The National Conscience Party (NCP) has urged the Federal Government to do its best to speedily resolve all issues delaying the implementation of the N30,000 minimum wage.
The Lagos State Chairman of the party, Mr Fatai Ibuowo, gave the advice in an interview with the News Agency of Nigeria (NAN) in Lagos on Sunday.
He said workers had endured enough hardship owing to the prevailing economic realities, saying that implementation of the new minimum wage would give them some succour.
“We are appealing to the Federal Government to do its best to implement the N30,000 minimum wage.
“Nigerian workers have faced a lot of hardship because of high costs of goods and services and so cannot wait to be paid the new wage.
“We are aware that there are issues between labour and government on what to pay as increment to those on certain levels,’’ Ibuowo said.
According to him, we must emphasise that all categories of workers deserve substantial wage increments in view of the present economic realities.
Ibuowo implored the government to arrive at a middle-ground with labour and speedily implement the Minimum Wage Act, signed in April to better the lots of workers.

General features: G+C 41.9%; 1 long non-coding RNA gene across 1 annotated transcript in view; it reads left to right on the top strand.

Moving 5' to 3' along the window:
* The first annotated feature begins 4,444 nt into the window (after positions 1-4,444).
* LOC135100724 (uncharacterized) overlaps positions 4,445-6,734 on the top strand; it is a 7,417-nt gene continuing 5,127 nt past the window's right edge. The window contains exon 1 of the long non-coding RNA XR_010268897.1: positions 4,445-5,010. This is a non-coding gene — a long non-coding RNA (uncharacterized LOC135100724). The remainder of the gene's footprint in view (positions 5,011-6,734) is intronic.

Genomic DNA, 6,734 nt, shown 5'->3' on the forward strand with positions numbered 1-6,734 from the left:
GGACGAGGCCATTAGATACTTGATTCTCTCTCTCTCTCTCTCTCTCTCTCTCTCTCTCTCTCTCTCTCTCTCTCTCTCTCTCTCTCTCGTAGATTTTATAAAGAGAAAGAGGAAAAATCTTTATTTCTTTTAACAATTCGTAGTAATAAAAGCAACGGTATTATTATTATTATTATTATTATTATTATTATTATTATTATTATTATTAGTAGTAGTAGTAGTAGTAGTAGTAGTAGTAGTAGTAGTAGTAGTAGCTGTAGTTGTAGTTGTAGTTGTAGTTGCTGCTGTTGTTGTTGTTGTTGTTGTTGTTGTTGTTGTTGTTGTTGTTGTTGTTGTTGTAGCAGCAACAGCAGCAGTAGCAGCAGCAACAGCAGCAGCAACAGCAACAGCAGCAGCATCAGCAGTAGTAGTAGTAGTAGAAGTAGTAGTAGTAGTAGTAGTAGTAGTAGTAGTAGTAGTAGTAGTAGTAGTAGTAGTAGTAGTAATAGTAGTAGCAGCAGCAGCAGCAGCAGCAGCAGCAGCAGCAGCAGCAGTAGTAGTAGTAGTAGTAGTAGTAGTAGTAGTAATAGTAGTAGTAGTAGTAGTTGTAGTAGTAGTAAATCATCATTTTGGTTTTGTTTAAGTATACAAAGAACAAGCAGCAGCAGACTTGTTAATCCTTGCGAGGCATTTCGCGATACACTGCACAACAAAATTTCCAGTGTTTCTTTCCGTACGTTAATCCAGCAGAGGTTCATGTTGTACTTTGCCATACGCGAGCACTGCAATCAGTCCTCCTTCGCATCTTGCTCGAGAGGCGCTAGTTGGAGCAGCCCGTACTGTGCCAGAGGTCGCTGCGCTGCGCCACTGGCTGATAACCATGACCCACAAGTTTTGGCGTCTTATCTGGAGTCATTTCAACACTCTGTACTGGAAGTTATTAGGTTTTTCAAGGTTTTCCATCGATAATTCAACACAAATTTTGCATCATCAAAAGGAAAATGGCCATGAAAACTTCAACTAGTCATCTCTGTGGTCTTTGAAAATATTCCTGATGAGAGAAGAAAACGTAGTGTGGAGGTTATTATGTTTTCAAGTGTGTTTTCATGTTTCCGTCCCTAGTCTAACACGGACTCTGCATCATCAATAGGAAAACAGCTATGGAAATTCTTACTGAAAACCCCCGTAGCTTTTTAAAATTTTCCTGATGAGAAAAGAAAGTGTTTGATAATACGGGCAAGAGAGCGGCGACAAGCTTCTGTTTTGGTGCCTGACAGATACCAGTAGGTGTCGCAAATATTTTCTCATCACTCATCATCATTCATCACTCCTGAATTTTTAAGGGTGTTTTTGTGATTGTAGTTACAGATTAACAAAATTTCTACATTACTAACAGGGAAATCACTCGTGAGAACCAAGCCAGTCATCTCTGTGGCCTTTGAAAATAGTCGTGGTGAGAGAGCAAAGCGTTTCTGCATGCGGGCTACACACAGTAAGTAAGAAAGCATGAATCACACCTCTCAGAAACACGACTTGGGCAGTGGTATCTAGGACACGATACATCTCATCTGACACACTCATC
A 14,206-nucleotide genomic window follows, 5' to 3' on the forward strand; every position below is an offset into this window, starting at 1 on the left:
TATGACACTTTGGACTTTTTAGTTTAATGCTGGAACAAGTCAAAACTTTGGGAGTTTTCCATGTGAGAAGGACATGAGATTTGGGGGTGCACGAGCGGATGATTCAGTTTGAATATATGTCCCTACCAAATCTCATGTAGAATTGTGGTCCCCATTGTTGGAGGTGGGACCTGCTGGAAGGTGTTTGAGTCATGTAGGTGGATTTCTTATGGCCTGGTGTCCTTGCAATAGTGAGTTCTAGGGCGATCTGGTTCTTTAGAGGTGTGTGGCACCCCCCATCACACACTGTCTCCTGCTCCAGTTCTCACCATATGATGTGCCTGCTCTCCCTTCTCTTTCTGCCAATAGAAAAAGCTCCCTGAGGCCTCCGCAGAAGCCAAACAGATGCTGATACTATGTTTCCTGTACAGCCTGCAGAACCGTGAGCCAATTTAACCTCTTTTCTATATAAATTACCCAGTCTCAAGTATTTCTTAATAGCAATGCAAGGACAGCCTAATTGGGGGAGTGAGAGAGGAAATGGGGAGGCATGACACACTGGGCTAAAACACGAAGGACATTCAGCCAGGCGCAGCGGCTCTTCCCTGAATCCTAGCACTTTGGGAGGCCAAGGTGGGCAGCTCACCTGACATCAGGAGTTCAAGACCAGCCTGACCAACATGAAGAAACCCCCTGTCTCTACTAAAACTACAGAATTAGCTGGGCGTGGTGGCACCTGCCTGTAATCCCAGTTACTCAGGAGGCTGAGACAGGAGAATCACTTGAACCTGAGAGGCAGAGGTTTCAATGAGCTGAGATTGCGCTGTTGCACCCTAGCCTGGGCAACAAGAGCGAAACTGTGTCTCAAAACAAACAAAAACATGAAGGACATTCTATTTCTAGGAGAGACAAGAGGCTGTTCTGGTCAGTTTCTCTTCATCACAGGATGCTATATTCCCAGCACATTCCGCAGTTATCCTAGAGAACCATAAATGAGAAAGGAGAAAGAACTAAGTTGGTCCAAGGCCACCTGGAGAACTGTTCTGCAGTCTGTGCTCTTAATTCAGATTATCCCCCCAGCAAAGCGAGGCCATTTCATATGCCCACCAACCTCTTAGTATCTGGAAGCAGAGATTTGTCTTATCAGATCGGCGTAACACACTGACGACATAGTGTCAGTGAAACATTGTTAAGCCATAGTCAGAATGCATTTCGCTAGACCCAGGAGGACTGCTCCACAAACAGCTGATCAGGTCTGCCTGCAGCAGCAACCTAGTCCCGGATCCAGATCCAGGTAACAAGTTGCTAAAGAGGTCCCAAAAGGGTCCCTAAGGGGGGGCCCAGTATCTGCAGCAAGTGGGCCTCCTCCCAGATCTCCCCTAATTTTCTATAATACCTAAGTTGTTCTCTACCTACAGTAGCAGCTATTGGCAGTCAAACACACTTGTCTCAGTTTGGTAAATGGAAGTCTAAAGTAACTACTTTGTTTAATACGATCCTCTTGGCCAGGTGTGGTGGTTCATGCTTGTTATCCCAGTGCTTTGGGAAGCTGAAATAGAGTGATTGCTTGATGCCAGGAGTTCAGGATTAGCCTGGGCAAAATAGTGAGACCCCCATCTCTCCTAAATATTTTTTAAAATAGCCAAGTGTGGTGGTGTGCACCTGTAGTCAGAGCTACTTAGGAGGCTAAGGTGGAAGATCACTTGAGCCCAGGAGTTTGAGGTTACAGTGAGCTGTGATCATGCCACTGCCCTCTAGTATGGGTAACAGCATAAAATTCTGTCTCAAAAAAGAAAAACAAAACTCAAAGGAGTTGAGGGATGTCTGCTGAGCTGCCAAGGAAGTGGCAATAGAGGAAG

He noted that in a country where lawmakers earned what he called “astronomically-high wages and allowances’’, it was unfair not to pay workers a living wage.
The NCP Chairman pointed out that the new N30,000 minimum wage, though better than the earlier N18,000, was still one of the lowest in the world .
Ibuowo said insecurity and corruption were major problems in the country, saying the issues could be addressed through improvement in workers’ welfare.
“Insecurity and corruption are two of the major problems facing our country now and we think by improving the welfare of workers, we can substantially address the problem.
“Some people get into crime because the peanuts they are paid cannot pay their bills. So they look for a way out and get involved in all sorts of negative things.
“Corruption and insecurity are addressed in other climes proactively. When we reward workers adequately, we are reducing poverty and when poverty is reduced, crime is reduced,’’ he said.
Ibuowo also faulted the conduct of local council elections by state electoral commissions, saying the practice undermined democracy at the grassroots.
He said state governments used their electoral commissions to rig council elections, calling for steps to replace State Independent Electoral Commissions (SIECs) with the Independent National Electoral Commission (INEC) for better grassroots elections.